Sigma 100-400mm f/5-6.3 DG OS HSM | Contemporary | Lens Review


I was able to field test the Sigma 100-400mm f/5-6.3 DG OS HSM Contemporary Lens (Sigma 100-400C) extensively for 25 days on a recent birding trip through South Africa. The lens was challenged by varied shooting conditions from the dry, dusty Northern Cape, the cold uplands of Lesotho and the moist savannahs and forests of KwaZulu-Natal.

What appealed to me about this lens the most is the versatile focal range in a compact form. For most of my shooting (and being an avid birder), mobility is often key, and I could shoot with this lens all day with no fatigue whatsoever. Overall, very impressive performance and image quality considering the f/6.3 aperture and price point of this lens.



Intended Users

For travel, nature, wildlife, and bird photography, as well as macro usage. If your photography falls into these realms and you need a versatile, compact, and lightweight telephoto lens, then this may be the one to strongly consider.

Build Quality

This lens feels well-constructed. Sigma uses Thermally Stable Composite (TSC) materials along with metals in the design. While there is some plastic feel to the lens, the quality finish gives it a nice touch. This lens is not weather sealed. This lens does have a dust and splash proof mount with a rear gasket seal however. The front and rear elements of this lens also have a repellent coating which makes cleaning easier.




Image Quality

Excellent sharpness. The maximum aperture is a variable one, ranging from f/5 to f/6.3 through the focal range. The 100-400 C is sharp wide open and there is little differentiation between focal lengths aside from 400mm results being very slightly softer than the wider options. What was also interesting was that mid-frame and corner performance nearly matches centre sharpness.

The optics feature four special low dispersion elements to reduce colour fringing and chromatic aberrations paired with a super multi-coating to minimize lens flare. I noted some vignetting when shot wide open but not significant and chromatic aberration is low.

This lens bokeh, referring to the quality of the out-of-focus areas of the image, was also acceptable to me creating nice subject isolation. The rounded 9-blade aperture creates well-rounded specular highlights, the outer transition not harsh with smooth centres.




The 100-400C comes with three options for focusing: auto-focus, manual override, and manual focus. The hypersonic motor did well while using autofocus with decent accuracy overall.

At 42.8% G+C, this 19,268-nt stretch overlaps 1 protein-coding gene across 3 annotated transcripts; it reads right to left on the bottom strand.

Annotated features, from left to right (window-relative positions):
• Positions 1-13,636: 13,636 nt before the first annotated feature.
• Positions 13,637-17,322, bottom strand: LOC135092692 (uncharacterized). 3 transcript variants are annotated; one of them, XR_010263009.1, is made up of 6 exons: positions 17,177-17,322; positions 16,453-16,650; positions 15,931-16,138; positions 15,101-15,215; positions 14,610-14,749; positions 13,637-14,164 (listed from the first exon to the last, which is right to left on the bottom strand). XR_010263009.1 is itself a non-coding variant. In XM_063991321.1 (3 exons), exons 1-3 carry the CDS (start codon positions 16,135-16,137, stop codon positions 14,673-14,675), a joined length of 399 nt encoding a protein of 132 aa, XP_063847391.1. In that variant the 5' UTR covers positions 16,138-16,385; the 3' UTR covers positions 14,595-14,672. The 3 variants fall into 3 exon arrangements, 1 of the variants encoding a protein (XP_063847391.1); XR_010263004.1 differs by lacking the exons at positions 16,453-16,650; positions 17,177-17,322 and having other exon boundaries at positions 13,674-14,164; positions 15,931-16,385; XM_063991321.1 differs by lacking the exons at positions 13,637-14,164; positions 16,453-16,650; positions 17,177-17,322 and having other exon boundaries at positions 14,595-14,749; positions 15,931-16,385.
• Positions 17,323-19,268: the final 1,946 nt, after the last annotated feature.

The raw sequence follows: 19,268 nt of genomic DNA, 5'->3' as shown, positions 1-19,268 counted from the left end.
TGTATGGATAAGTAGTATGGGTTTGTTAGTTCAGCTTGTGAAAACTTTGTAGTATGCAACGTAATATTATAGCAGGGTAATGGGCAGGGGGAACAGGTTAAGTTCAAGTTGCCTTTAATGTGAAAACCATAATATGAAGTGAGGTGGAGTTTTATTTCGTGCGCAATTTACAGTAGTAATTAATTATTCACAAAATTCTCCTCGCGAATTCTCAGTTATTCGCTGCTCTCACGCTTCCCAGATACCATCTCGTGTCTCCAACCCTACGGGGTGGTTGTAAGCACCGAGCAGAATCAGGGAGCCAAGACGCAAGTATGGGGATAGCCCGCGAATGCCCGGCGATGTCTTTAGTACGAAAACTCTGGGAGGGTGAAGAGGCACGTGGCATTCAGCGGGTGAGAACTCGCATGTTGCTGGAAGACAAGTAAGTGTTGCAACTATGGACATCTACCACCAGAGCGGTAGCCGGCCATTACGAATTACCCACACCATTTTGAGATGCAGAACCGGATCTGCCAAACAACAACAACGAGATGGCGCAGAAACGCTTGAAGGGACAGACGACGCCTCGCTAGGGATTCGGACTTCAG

In low light, this lens tends to hunt for focus a significant amount, but that behaviour is not unexpected with slower telephoto lenses. To (potentially) reduce autofocus hunting, autofocus distances can be restricted using the focus range limit switch.

With the optional (and recommended) Sigma USB Dock, the AF system is very customizable. The Sigma Dock allows focus calibration adjustments to be made at 4 focal lengths for 4 focus distances (16 total adjustments).
The dock, working in conjunction with the Sigma Optimization Pro software, allows the lens firmware to be updated as well.

Overall, the HSM-equipped (hypersonic motor) Sigma 100-400mm zoom lens delivers pretty impressive autofocus performance. Over my test period this lens proved to have reliably accurate autofocus performance, even at 400mm and when shooting from close distances.


Image Stabilisation

Using Sigma’s optical stabilizer, I would say you can achieve two or three stops of equivalent stability. At 400mm, I was getting usable images at 1/40th of a second on stationary bird subjects. Mode I (normal) and II (panning mode) are provided via a switch.

Further compatibility via the Sigma dock:

Dynamic View Mode – This mode offers a recognizable OS effect to the image in the viewfinder. This helps to ensure the composition of images quickly.
Standard Mode – This is the default setting. The OS effect is well-balanced and suitable for various scenes.
Moderate View Mode – This mode offers an excellent compensation of camera shake, and achieves very smooth transition of the image in the viewfinder. The composition of the image remains natural even when the angle of view keeps changing.

I did struggle a bit to attain acceptable shutter speeds in lower light periods of the day owing the f/6.3 aperture (shooting with a Nikon D7000). This will be less of an issue with a FX (fullframe) body as you will be able to increase your ISO to negate this. This lens is thus not an ideal choice for capturing low light action. Again, one needs to remember the price point of this lens!



Excellent sharpness and image quality in a compact and lightweight telephoto lens. Sigma has definitely captured my attention with their new ART, CONTEMPORARY AND SPORT series of lenses, and this 100-400C certainly adds clout to their starting line-up in this regard. This is lens you will always have with you and brings fun back into your photography. The excellent image quality across the zoom range combined with the price will be compelling for many considering this lens gives photographers more shooting options.

Overall, this lens can deliver a lot of detail under the right conditions. One has to bear in mind that it can be a bit slow in terms of maximum aperture and AF speeds can be sluggish in low light. Personally, I was able to capture some great bird, wildlife and close-up images over my time using this lens. Wildlife photography is one of the best uses for the 100-400mm focal length range and the new Sigma 100-400C does a very capable job in this regard.






Photographer: Martin Benadie